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A beginner’s guide to onsen in Japan

11 Comments
By Cassandra Lord

One of the best parts of Japan’s winter traditions is going to an onsen (hot spring). Submerging yourself in hot water warms your cold bones like nothing else, leaving you relaxed and ready for bed when you step out of the changing rooms.

Going to an onsen for the first time isn’t easy for everyone, though. Not only do you need to get naked in front of strangers (or worse, your own family), but the many customs and rules can be scary for first-timers.

Read on to learn more about what to expect on your first dip in the onsen.

A brief history of onsen

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For a long time, onsen were mainly used for treating illness and injury, particularly for those of higher status. Photo: iStock/ Alexandra Scotcher

Japan is incredibly mountainous; of those many mountains, 440 are volcanoes. So, it makes sense that there are so many hot springs. Given that the winters can be particularly harsh in many parts of Japan, the hot springs would have also been a welcome escape from the cold.

Bathing in onsen goes back thousands of years, with some of the earliest written records being in the Man’yoshu, a collection of traditional Japanese poems compiled around AD 759. Some of the oldest onsens are Dogo OnsenNishiyama Onsen Keiunkan and Arima Onsen.

It wasn’t until late in the Edo period (1603–1867) that common people began to visit onsen for recreational purposes.

Onsen etiquette

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Know before you go. Photo: iStock/ alphabetMN

Click here to read more.

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11 Comments
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I think I'd have the confidence to go to an onsen by myself. Only ever been to one (on Iojima, Nagasaki) since coming to Japan, and that was with someone. It was a great experience though, with a fantastic open-air view of the bay and, at that time, the setting sun, followed by a delicious chirashizushi dinner.

Would it be safe to assume that breaking wind in there should be on that etiquette list?

0 ( +0 / -0 )

I don't think I'd have the confidence, rather.

0 ( +0 / -0 )

I’ve gone many times but still am not sure about the stools and basins. Are you supposed to use freshly washed ones or do you simply use ones that’ve already been used without being washed? After you’ve used them, do you just leave them at the washing spot where you found them, do you rinse/wash them for the next person, or do you put them somewhere indicating they’ve been used and need cleaning?

It seems really unhygienic to sit that kind of stool that has just been sat on by a naked stranger.

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Renovated my bath tub last month.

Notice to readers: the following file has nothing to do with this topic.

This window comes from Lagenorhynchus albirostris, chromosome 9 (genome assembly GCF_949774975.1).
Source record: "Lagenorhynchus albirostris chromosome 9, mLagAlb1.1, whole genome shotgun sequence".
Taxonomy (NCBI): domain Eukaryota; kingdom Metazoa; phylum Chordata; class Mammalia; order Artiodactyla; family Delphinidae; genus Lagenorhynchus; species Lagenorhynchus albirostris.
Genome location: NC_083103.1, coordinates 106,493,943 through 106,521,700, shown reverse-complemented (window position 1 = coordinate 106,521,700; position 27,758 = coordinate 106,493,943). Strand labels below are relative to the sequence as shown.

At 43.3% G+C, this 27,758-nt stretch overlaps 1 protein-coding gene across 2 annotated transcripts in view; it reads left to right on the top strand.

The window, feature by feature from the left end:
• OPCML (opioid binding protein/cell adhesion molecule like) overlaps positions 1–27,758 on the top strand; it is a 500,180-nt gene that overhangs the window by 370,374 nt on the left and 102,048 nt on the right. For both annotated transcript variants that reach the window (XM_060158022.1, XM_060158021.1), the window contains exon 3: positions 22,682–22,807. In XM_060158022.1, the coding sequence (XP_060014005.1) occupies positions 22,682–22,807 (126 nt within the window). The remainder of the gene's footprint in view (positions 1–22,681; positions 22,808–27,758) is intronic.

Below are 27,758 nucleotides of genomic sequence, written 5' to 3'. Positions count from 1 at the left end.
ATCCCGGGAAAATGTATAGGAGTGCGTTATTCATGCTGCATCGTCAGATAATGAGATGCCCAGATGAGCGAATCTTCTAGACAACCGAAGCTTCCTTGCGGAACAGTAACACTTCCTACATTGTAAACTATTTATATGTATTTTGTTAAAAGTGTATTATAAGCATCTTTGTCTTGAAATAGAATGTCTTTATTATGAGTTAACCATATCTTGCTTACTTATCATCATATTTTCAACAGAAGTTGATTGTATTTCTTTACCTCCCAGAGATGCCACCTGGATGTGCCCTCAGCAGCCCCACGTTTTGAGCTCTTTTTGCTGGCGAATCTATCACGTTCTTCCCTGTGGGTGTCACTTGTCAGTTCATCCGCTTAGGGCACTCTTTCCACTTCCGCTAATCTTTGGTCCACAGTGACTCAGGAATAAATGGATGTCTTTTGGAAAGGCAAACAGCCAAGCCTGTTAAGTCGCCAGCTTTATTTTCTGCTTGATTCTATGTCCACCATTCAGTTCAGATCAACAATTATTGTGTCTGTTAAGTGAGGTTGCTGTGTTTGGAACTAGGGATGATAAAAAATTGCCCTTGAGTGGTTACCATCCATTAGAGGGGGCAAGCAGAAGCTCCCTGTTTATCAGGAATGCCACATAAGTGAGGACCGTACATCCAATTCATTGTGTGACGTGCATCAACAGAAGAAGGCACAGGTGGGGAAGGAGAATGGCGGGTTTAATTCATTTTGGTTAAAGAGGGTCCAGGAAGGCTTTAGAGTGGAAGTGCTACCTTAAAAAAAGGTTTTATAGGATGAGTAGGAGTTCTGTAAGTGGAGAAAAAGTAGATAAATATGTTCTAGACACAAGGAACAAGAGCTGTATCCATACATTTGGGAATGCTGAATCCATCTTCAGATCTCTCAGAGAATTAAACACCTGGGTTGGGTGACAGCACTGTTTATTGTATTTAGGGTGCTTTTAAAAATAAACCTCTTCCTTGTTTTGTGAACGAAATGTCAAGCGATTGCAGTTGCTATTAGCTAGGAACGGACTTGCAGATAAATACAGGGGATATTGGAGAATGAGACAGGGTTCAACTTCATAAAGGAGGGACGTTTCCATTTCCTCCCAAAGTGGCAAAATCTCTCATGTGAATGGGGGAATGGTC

Can fill it with tangerines or whatever whenever I want, and don't have to share stools.

-6 ( +0 / -6 )

Haha. Everyone just puts the bucket (basin) on top of the stool and walks off. There's no cleaning. I usually give it a few squirts of soap and a rinse before sitting down.

I’ve gone many times but still am not sure about the stools and basins. Are you supposed to use freshly washed ones or do you simply use ones that’ve already been used without being washed? After you’ve used them, do you just leave them at the washing spot where you found them, do you rinse/wash them for the next person, or do you put them somewhere indicating they’ve been used and need cleaning?

It seems really unhygienic to sit that kind of stool that has just been sat on by a naked stranger.

1 ( +1 / -0 )

Stool has no place in an onsen!

-2 ( +2 / -4 )

I stayed at a ryokan onsen in Niigata and only went in the onsen once, late at night so I was the only on there when I went in, although three others came while i was soaking.

It is a little strange for someone from Australia, but it was liberating and refreshing. It is always hard when you do not speak the local language, and without the translator on my phone I could not communicate other than hand gestures, smiles and bows. It is an experience i would recommend. The point of visiting different cultures is to experience the different way of life and it was a good experience. I would have been nervous if it had been mixed gender bathing, but it would still have been liberating.

Thoroughly enjoyed my time in Japan, learned a few words and phrases and would love to visit again. So much beauty to see, great architecture and polite people in very clean cities.

If you get the chance to visit an onsen, do it. keep the practice alive.

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My GF drags me to ones all over, sometimes I like them, I like it when outside in the cold air, Problem is you don't want to get out. I guess the picture means no more lap swimming for me.

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I think they're great when there's almost nobody else there, but I'm not keen on crowded ones. The best are the outdoor rockpool types out under the snow. Sooooo invigorating after a day of skiing.

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There's nothing like it. My body is rejuvenated into a new body sleeve...every time!

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